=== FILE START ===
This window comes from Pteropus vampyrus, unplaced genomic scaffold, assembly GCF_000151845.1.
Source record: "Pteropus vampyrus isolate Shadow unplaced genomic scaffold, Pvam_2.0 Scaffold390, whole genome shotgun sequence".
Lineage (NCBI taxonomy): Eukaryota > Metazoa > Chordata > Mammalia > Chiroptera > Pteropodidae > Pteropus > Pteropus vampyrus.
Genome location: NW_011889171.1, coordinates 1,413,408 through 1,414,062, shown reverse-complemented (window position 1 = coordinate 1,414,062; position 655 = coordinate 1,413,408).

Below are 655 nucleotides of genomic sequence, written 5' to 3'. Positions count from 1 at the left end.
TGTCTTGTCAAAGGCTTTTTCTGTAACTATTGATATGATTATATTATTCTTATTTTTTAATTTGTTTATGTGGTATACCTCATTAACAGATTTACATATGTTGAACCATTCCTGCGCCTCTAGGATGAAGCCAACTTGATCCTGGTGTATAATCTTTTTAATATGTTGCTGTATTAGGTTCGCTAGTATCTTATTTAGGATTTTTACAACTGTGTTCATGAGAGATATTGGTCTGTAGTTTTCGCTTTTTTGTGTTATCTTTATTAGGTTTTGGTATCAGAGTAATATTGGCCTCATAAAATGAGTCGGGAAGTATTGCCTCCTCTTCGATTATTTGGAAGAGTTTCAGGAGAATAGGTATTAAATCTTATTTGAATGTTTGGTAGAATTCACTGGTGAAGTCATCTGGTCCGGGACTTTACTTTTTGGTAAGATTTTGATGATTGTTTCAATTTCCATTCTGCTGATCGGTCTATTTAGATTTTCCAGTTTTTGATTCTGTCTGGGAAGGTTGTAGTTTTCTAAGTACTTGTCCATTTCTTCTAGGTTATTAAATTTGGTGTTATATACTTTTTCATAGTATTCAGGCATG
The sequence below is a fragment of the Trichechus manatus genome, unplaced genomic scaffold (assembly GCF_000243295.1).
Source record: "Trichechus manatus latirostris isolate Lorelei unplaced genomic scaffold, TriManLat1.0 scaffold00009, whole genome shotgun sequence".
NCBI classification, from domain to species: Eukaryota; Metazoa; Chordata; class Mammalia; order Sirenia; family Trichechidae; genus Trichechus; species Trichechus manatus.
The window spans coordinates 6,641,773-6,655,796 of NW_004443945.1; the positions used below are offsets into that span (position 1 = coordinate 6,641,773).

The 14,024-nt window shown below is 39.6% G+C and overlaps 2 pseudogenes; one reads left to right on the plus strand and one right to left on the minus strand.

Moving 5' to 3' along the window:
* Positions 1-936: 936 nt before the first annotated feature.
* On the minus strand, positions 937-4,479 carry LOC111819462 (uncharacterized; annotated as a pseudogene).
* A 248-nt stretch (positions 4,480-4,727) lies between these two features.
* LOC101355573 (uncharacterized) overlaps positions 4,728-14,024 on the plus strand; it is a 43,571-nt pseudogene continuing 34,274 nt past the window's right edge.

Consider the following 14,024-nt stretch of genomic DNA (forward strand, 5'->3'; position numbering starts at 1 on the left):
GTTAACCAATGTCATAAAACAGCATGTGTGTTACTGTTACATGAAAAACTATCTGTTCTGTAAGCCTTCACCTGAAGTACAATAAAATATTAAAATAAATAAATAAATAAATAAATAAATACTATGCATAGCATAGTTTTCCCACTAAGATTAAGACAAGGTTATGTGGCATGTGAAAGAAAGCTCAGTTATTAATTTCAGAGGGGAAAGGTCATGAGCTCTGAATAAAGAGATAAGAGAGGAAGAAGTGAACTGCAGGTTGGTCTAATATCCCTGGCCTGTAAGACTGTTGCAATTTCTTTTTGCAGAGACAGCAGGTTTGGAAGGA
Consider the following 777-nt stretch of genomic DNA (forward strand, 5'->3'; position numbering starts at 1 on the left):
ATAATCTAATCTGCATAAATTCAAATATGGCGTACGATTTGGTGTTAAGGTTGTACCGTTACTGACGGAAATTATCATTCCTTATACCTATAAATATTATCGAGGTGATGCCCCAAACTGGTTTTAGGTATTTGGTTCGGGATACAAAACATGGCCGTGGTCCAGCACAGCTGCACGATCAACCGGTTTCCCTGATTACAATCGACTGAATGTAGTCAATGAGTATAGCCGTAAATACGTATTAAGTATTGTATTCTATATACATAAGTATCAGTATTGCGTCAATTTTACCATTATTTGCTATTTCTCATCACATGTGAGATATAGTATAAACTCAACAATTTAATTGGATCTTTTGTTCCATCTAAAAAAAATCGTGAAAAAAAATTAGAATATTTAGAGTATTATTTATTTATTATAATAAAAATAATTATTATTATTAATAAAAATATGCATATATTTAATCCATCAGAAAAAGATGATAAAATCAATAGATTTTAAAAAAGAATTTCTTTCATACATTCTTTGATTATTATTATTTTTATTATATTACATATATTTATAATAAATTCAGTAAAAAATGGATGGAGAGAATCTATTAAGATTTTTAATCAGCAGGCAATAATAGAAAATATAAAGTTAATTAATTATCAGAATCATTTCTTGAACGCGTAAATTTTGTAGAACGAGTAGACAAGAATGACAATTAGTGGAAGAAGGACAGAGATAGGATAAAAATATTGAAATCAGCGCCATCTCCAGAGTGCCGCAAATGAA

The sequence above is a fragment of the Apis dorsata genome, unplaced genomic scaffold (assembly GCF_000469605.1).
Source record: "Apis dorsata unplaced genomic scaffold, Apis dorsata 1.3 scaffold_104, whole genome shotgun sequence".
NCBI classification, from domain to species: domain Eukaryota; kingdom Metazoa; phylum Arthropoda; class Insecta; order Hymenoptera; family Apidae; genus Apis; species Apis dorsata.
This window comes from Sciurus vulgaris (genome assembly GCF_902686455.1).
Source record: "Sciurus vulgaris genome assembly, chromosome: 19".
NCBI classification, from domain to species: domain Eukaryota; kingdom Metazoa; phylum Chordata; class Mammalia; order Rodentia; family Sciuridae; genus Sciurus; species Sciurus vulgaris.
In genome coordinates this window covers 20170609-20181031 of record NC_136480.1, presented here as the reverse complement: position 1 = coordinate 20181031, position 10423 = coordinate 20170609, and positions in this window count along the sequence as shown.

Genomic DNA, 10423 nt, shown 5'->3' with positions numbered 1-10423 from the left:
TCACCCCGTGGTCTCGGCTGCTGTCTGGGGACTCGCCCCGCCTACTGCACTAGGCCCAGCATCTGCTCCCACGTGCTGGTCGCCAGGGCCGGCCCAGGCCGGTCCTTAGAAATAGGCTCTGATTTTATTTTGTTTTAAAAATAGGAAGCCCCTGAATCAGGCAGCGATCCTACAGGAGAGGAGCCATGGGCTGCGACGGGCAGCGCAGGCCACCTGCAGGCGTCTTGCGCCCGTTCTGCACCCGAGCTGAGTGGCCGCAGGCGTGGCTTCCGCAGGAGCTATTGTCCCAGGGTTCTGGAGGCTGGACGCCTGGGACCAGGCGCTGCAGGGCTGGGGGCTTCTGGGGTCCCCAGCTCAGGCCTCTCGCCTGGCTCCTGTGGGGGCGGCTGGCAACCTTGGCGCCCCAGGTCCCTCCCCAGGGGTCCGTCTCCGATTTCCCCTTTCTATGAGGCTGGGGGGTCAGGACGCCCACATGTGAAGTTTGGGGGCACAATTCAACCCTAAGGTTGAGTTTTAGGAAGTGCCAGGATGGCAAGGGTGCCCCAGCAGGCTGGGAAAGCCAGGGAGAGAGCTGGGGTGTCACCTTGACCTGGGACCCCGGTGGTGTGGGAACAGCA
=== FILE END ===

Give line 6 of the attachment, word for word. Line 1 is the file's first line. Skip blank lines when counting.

TGTCTTGTCAAAGGCTTTTTCTGTAACTATTGATATGATTATATTATTCTTATTTTTTAATTTGTTTATGTGGTATACCTCATTAACAGATTTACATATGTTGAACCATTCCTGCGCCTCTAGGATGAAGCCAACTTGATCCTGGTGTATAATCTTTTTAATATGTTGCTGTATTAGGTTCGCTAGTATCTTATTTAGGATTTTTACAACTGTGTTCATGAGAGATATTGGTCTGTAGTTTTCGCTTTTTTGTGTTATCTTTATTAGGTTTTGGTATCAGAGTAATATTGGCCTCATAAAATGAGTCGGGAAGTATTGCCTCCTCTTCGATTATTTGGAAGAGTTTCAGGAGAATAGGTATTAAATCTTATTTGAATGTTTGGTAGAATTCACTGGTGAAGTCATCTGGTCCGGGACTTTACTTTTTGGTAAGATTTTGATGATTGTTTCAATTTCCATTCTGCTGATCGGTCTATTTAGATTTTCCAGTTTTTGATTCTGTCTGGGAAGGTTGTAGTTTTCTAAGTACTTGTCCATTTCTTCTAGGTTATTAAATTTGGTGTTATATACTTTTTCATAGTATTCAGGCATG